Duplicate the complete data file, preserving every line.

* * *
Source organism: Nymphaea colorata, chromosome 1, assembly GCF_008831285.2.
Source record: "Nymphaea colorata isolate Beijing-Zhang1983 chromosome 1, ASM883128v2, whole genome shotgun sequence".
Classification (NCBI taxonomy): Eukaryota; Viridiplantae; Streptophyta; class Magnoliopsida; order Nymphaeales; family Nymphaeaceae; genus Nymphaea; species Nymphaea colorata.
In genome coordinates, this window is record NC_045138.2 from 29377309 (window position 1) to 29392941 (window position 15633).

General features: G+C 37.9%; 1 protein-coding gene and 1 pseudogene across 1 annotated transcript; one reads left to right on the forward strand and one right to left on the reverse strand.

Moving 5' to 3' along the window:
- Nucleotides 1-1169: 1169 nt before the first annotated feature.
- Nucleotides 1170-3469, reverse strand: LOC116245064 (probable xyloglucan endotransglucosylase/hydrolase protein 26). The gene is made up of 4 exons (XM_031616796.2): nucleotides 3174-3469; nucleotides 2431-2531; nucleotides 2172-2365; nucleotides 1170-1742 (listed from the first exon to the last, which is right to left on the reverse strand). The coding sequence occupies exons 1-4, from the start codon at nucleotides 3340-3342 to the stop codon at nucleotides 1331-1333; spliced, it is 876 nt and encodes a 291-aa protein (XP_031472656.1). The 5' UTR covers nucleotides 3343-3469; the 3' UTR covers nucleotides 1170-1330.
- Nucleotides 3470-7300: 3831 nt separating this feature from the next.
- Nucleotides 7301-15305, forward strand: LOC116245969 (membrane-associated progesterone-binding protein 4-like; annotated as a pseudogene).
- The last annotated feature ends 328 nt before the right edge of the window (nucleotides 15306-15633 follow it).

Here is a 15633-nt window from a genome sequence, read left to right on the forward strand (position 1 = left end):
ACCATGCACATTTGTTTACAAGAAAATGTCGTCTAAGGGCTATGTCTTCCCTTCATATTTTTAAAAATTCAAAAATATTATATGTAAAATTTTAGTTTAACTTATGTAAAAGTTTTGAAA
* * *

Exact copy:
Source organism: Nymphaea colorata, chromosome 1, assembly GCF_008831285.2.
Source record: "Nymphaea colorata isolate Beijing-Zhang1983 chromosome 1, ASM883128v2, whole genome shotgun sequence".
Classification (NCBI taxonomy): Eukaryota; Viridiplantae; Streptophyta; class Magnoliopsida; order Nymphaeales; family Nymphaeaceae; genus Nymphaea; species Nymphaea colorata.
In genome coordinates, this window is record NC_045138.2 from 29377309 (window position 1) to 29392941 (window position 15633).

General features: G+C 37.9%; 1 protein-coding gene and 1 pseudogene across 1 annotated transcript; one reads left to right on the forward strand and one right to left on the reverse strand.

Moving 5' to 3' along the window:
- Nucleotides 1-1169: 1169 nt before the first annotated feature.
- Nucleotides 1170-3469, reverse strand: LOC116245064 (probable xyloglucan endotransglucosylase/hydrolase protein 26). The gene is made up of 4 exons (XM_031616796.2): nucleotides 3174-3469; nucleotides 2431-2531; nucleotides 2172-2365; nucleotides 1170-1742 (listed from the first exon to the last, which is right to left on the reverse strand). The coding sequence occupies exons 1-4, from the start codon at nucleotides 3340-3342 to the stop codon at nucleotides 1331-1333; spliced, it is 876 nt and encodes a 291-aa protein (XP_031472656.1). The 5' UTR covers nucleotides 3343-3469; the 3' UTR covers nucleotides 1170-1330.
- Nucleotides 3470-7300: 3831 nt separating this feature from the next.
- Nucleotides 7301-15305, forward strand: LOC116245969 (membrane-associated progesterone-binding protein 4-like; annotated as a pseudogene).
- The last annotated feature ends 328 nt before the right edge of the window (nucleotides 15306-15633 follow it).

Here is a 15633-nt window from a genome sequence, read left to right on the forward strand (position 1 = left end):
ACCATGCACATTTGTTTACAAGAAAATGTCGTCTAAGGGCTATGTCTTCCCTTCATATTTTTAAAAATTCAAAAATATTATATGTAAAATTTTAGTTTAACTTATGTAAAAGTTTTGAAA